Pattern Recognition

Troy Gua takes his pop-culture obsessions to another level. Several of them, actually.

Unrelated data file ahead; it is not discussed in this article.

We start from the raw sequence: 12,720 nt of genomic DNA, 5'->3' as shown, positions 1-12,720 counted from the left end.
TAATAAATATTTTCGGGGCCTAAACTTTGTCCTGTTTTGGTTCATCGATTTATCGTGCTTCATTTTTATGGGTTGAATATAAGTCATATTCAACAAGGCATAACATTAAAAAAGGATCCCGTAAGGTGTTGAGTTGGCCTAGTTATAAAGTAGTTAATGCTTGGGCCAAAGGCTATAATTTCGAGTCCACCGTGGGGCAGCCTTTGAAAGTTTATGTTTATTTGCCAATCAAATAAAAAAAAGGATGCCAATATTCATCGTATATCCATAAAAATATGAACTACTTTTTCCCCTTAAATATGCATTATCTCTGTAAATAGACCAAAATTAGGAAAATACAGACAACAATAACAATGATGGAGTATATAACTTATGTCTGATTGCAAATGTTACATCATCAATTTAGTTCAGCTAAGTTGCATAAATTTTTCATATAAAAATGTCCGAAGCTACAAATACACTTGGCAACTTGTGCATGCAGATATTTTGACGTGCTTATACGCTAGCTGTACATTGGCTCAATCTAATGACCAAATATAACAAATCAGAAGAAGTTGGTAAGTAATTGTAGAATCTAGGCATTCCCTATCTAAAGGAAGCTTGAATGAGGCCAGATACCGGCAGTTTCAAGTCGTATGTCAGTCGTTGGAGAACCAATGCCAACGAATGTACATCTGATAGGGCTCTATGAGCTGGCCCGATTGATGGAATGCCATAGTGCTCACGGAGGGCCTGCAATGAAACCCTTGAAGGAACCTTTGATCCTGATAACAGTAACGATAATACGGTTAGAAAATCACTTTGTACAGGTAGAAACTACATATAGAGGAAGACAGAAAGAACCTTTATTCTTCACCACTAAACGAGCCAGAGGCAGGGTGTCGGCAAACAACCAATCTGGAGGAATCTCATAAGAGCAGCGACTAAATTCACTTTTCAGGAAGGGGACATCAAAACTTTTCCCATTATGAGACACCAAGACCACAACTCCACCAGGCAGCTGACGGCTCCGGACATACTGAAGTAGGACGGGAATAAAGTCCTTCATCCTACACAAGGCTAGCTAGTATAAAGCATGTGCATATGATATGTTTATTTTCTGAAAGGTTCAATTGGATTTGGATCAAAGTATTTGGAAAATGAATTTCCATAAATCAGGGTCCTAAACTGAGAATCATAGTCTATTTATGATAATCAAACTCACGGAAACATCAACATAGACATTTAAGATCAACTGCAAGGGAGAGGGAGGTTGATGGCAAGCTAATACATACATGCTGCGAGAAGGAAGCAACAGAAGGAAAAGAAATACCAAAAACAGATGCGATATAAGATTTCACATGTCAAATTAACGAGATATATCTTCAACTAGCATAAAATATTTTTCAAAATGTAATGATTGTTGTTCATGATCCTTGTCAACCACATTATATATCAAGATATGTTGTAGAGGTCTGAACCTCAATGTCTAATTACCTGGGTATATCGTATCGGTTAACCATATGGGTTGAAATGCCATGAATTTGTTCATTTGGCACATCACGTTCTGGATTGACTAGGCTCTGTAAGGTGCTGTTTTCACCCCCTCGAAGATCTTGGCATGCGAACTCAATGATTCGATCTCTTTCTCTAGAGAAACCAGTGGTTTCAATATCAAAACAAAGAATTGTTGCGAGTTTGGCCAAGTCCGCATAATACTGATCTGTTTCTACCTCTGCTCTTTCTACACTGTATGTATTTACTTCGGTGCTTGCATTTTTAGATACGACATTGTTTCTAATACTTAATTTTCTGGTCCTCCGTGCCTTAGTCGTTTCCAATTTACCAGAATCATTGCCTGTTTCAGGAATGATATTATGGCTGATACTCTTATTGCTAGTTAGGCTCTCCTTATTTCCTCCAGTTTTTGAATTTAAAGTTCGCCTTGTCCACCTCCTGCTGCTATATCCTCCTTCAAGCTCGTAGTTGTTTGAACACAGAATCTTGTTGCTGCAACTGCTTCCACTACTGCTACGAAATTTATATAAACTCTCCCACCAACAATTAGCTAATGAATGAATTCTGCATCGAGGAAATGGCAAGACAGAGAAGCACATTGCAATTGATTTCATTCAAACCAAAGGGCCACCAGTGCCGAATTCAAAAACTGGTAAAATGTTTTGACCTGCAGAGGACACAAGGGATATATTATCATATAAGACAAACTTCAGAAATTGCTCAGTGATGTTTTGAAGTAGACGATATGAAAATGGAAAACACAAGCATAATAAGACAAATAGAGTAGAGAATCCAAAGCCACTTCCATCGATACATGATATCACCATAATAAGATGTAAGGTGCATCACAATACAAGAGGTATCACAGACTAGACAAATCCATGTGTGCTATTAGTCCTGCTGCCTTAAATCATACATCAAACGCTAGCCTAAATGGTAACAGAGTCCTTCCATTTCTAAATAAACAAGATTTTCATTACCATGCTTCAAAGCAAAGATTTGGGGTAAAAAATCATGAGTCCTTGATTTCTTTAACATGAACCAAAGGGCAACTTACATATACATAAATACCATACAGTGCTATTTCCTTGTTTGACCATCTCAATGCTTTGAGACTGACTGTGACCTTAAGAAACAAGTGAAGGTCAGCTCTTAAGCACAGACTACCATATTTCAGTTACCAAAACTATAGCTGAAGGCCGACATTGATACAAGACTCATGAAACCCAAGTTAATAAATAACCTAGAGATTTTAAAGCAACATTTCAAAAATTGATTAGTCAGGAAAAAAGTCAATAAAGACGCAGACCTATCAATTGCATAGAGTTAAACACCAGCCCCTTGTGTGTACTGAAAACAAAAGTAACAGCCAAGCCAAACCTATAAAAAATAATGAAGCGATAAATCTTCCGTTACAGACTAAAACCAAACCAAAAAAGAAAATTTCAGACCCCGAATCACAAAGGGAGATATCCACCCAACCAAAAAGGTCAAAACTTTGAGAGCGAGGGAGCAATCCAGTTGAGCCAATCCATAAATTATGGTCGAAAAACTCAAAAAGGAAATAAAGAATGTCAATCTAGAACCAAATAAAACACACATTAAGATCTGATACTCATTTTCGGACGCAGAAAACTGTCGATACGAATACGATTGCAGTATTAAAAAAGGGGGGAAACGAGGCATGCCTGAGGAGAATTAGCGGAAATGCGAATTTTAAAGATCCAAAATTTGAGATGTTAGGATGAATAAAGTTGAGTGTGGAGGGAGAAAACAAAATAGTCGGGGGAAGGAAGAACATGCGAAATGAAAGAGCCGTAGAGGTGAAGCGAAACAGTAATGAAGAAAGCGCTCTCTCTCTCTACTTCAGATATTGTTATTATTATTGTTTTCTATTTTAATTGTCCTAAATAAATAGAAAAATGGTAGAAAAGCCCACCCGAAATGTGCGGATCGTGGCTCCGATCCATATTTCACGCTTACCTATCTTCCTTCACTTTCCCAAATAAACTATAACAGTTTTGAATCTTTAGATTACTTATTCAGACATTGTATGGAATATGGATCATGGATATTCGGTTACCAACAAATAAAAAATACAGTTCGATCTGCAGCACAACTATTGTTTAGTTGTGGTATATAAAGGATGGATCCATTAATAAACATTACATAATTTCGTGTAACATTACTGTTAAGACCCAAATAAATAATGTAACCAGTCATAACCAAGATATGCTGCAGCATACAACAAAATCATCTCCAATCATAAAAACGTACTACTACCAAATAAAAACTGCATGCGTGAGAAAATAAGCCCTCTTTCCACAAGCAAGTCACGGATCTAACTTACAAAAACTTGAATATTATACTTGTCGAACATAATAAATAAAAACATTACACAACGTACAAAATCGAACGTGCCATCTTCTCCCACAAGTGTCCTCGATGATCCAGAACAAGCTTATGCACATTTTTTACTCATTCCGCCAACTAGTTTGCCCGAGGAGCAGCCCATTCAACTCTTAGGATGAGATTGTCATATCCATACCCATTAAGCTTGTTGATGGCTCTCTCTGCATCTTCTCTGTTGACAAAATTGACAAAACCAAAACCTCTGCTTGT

Troy Gua is a late-blooming artist who had his breakthrough three years ago with hybridized portraits of pop-culture icons. Thus, the faces of Jack Kennedy and Jack Kerouac are eerily superimposed on each other, their features slightly out of register, as are Ronald McDonald and Ronald Reagan, and Salvador Dalí and the Dali Lama. The bright, glossy mashups have become Gua's signature, and you can now order them via his website (, juxtaposing your face with, well . . . anyone you like. "Those are my bread and butter, so to speak," says Gua in his tidy Beacon Hill home studio. "I've done quite a few commissions. I continue to make them, but they're not my focus." Instead, as bright western light beams in through the windows, he wants to talk about a new series of works, which he calls Colorbandz™, to be unveiled at Artopia. "This is going to be the debut," says Gua, laying out what seems to be a purely abstract series of colorful stripes. In fact, it's a portrait that distorts familiar celebrity icons into bands of color. Thus, he explains, the signature hues of Muppets Ernie and Bert—a beloved childhood TV fixation—are streaked and stretched into horizontals of yellow, orange, red, mustard, and black. If you look at a conventional portrait, their noses, eyes, and sweaters have a chromatic correspondence with Gua's "bandz." The striated pattern resembles a flag, as do the color-coded features of icons like Oprah, Lady Gaga, and Chewbacca. Yes, Star Wars action figures look down by the dozens from shelving in Gua's studio, where he carefully hand-paints each portrait based on the streaks and dimensions of images manipulated in Photoshop. There's a reduction at work here, what Gua calls "the logo-ization of an image, to eliminate any normal cues that you would get in a figurative portrait. We only see everything as if we're flying by [at great speed]." Each painting thus becomes a kind of synecdoche of its subject, the form distilled to its few key colors. Once you get the trick, your eye begins to scan for the clues that might be compressed again into a conventional portrait. Appropriately, says Gua, "I'm gonna have a little placard at the end" of the Artopia exhibit, meaning visitors will have to first guess his celebrity subjects' identities. "TV, movies . . . I love it all. I'm a pop-culture whore," he chuckles. "I get infatuated with these famous icons. I'm into their studious cultivation of identity." Examples from his youth include Elton John, David Bowie, Michael Jackson, and Prince. "I would love to go back to that time," he says. "And maybe I'm trying to recapture that in nostalgia." Gua also sees in such figures a hyper-self-aware, carefully constructed image that can change daily (via hair, makeup, and clothing) or gradually (through dieting, plastic surgery, etc.). Like Madonna and Lady Gaga, they make their faces and bodies their brand, effectively becoming pictograms of themselves, which corresponds to Gua's interest in logos, glyphs, and Facebook screen icons. It's all about repetition and permutation: Once you see the essence, be it Elvis' curled lip, Marilyn's hair, or Hitler's mustache, he laughs, "It's burned into our minds!" Likewise, says Gua, who often puts his own face into his work, "I got my own brand. I got my bun"—he points to his distinctive hair and beard—"and that's how people recognize me. It's a tool." But Gua's work isn't all icons and portraiture, though his pop hybrids remain on view at SAM's TASTE restaurant this summer. Beginning on Saturday, July 16, he'll participate in MadArt's group show/installation Mad Houses on a Capitol Hill block (at Bellevue and Roy) where Gua will envelop an entire condemned home in shrink-wrap. (After the wrecking ball swings in August, various artifacts will move to the UW's Jacob Lawrence Gallery.) "It's a pretty good-sized house, a 30-foot-tall Craftsman," says Gua excitedly, who'll wrap it like a parcel for shipment. And the best part? He gets to design his own mailing label and bar code for it—another reduction to stripes and patterns.

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